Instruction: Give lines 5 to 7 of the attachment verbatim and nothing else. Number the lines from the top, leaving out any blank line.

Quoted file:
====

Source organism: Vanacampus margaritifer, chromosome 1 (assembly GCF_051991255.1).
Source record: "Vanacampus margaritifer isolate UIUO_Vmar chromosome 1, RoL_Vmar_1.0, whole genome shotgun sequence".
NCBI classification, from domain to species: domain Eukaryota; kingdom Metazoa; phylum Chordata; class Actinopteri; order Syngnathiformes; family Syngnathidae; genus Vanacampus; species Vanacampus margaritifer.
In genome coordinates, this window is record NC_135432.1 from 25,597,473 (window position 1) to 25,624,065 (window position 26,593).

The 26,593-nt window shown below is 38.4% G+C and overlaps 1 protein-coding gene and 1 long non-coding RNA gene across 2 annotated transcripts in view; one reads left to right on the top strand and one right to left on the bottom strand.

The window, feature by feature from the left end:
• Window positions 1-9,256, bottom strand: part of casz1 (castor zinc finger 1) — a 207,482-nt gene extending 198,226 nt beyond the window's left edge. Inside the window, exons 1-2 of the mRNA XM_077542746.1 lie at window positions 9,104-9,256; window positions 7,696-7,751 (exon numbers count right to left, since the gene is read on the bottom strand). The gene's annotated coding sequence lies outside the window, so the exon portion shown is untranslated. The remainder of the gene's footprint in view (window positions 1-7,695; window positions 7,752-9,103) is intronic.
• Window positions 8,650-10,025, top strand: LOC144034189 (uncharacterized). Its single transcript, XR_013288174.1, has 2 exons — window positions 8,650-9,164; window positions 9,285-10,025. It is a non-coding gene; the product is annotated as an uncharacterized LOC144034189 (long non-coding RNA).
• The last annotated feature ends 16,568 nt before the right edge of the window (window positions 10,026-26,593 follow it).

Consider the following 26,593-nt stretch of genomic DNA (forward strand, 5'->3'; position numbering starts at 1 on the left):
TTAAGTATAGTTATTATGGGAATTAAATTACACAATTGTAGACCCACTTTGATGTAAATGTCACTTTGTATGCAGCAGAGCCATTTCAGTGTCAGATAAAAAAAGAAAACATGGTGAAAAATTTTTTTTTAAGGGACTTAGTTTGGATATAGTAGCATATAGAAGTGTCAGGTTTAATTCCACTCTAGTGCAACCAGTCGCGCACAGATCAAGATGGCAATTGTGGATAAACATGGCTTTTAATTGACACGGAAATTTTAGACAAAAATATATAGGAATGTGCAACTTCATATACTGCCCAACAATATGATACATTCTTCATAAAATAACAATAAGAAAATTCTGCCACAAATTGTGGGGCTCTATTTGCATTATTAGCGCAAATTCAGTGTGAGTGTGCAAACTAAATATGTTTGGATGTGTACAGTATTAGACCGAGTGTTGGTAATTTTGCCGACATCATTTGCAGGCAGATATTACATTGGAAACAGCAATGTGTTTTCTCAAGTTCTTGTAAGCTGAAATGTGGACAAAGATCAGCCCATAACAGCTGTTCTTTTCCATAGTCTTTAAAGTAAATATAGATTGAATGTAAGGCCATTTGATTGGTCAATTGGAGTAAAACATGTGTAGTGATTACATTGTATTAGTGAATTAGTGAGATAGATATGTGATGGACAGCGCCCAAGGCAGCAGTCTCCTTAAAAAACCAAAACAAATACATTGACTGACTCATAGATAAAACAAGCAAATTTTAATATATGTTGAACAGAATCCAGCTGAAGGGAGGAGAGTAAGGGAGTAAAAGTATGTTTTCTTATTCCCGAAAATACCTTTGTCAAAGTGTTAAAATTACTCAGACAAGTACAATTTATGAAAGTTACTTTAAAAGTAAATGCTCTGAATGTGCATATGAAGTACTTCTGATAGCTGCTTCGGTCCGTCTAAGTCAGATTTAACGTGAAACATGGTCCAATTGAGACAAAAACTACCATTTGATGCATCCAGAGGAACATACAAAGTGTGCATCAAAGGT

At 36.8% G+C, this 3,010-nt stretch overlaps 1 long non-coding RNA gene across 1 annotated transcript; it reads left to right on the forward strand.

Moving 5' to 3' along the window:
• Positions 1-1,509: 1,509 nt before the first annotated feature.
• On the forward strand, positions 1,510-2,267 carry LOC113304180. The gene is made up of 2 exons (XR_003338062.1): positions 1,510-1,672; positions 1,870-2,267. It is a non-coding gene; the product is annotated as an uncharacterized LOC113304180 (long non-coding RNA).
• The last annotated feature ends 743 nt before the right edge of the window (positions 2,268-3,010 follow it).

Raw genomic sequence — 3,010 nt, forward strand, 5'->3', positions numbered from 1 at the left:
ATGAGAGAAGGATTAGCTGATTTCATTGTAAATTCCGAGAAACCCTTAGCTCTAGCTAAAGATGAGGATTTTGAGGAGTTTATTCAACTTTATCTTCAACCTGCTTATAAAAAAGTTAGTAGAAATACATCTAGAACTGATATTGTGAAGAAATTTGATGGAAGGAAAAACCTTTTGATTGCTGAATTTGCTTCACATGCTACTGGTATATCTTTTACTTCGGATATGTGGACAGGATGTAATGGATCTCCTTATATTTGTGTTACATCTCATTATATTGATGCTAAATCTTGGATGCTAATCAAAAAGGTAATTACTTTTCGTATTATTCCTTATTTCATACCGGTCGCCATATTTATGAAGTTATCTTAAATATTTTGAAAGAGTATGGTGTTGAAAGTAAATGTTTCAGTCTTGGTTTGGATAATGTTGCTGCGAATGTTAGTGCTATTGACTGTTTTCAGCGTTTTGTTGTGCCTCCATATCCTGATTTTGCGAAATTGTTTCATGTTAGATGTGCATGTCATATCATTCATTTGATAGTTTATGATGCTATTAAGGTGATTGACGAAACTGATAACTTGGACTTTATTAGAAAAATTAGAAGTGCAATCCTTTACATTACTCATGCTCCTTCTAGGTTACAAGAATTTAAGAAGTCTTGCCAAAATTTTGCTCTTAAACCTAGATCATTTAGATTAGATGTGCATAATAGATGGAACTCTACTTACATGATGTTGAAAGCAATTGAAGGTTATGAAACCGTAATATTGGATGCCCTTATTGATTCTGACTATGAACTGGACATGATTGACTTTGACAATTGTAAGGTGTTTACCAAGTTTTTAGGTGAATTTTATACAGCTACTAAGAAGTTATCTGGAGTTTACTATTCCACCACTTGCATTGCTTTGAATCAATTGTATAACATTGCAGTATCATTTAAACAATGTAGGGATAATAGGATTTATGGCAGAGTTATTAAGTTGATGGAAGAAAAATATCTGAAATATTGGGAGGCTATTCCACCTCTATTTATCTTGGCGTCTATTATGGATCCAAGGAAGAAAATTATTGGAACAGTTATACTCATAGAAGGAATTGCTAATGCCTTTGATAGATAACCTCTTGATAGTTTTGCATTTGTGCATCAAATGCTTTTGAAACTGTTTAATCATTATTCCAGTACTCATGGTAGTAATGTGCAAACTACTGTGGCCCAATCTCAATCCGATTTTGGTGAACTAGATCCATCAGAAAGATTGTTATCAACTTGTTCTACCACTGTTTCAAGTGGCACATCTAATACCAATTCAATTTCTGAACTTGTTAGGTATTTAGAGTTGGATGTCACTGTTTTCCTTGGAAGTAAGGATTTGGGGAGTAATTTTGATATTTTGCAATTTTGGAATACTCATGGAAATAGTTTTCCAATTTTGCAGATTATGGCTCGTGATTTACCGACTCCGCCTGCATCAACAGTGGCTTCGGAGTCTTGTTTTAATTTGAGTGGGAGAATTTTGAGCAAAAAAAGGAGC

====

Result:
The 26,593-nt window shown below is 38.4% G+C and overlaps 1 protein-coding gene and 1 long non-coding RNA gene across 2 annotated transcripts in view; one reads left to right on the top strand and one right to left on the bottom strand.

The window, feature by feature from the left end:
• Window positions 1-9,256, bottom strand: part of casz1 (castor zinc finger 1) — a 207,482-nt gene extending 198,226 nt beyond the window's left edge. Inside the window, exons 1-2 of the mRNA XM_077542746.1 lie at window positions 9,104-9,256; window positions 7,696-7,751 (exon numbers count right to left, since the gene is read on the bottom strand). The gene's annotated coding sequence lies outside the window, so the exon portion shown is untranslated. The remainder of the gene's footprint in view (window positions 1-7,695; window positions 7,752-9,103) is intronic.